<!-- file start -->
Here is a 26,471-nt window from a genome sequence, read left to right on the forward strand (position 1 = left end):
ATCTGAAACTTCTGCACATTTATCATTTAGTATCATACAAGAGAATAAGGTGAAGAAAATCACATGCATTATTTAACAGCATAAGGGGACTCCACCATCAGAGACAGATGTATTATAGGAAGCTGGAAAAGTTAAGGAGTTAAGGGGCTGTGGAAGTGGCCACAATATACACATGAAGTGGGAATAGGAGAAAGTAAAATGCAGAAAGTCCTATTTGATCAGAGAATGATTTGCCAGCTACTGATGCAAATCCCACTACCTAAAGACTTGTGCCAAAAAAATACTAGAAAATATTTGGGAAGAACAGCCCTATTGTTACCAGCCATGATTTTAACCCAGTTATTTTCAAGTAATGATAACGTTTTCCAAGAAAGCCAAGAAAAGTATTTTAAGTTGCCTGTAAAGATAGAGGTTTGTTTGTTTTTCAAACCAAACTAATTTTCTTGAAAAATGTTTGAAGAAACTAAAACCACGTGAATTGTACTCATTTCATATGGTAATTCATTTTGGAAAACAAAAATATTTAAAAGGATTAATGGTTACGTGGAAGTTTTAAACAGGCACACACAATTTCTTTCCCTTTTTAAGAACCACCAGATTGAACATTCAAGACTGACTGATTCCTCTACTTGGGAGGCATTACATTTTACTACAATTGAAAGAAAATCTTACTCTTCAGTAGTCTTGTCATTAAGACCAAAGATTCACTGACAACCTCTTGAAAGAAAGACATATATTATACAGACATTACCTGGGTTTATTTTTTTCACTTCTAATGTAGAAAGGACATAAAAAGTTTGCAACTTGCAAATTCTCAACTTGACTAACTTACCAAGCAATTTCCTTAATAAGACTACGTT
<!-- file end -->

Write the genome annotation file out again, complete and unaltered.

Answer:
Here is a 26,471-nt window from a genome sequence, read left to right on the forward strand (position 1 = left end):
ATCTGAAACTTCTGCACATTTATCATTTAGTATCATACAAGAGAATAAGGTGAAGAAAATCACATGCATTATTTAACAGCATAAGGGGACTCCACCATCAGAGACAGATGTATTATAGGAAGCTGGAAAAGTTAAGGAGTTAAGGGGCTGTGGAAGTGGCCACAATATACACATGAAGTGGGAATAGGAGAAAGTAAAATGCAGAAAGTCCTATTTGATCAGAGAATGATTTGCCAGCTACTGATGCAAATCCCACTACCTAAAGACTTGTGCCAAAAAAATACTAGAAAATATTTGGGAAGAACAGCCCTATTGTTACCAGCCATGATTTTAACCCAGTTATTTTCAAGTAATGATAACGTTTTCCAAGAAAGCCAAGAAAAGTATTTTAAGTTGCCTGTAAAGATAGAGGTTTGTTTGTTTTTCAAACCAAACTAATTTTCTTGAAAAATGTTTGAAGAAACTAAAACCACGTGAATTGTACTCATTTCATATGGTAATTCATTTTGGAAAACAAAAATATTTAAAAGGATTAATGGTTACGTGGAAGTTTTAAACAGGCACACACAATTTCTTTCCCTTTTTAAGAACCACCAGATTGAACATTCAAGACTGACTGATTCCTCTACTTGGGAGGCATTACATTTTACTACAATTGAAAGAAAATCTTACTCTTCAGTAGTCTTGTCATTAAGACCAAAGATTCACTGACAACCTCTTGAAAGAAAGACATATATTATACAGACATTACCTGGGTTTATTTTTTTCACTTCTAATGTAGAAAGGACATAAAAAGTTTGCAACTTGCAAATTCTCAACTTGACTAACTTACCAAGCAATTTCCTTAATAAGACTACGTT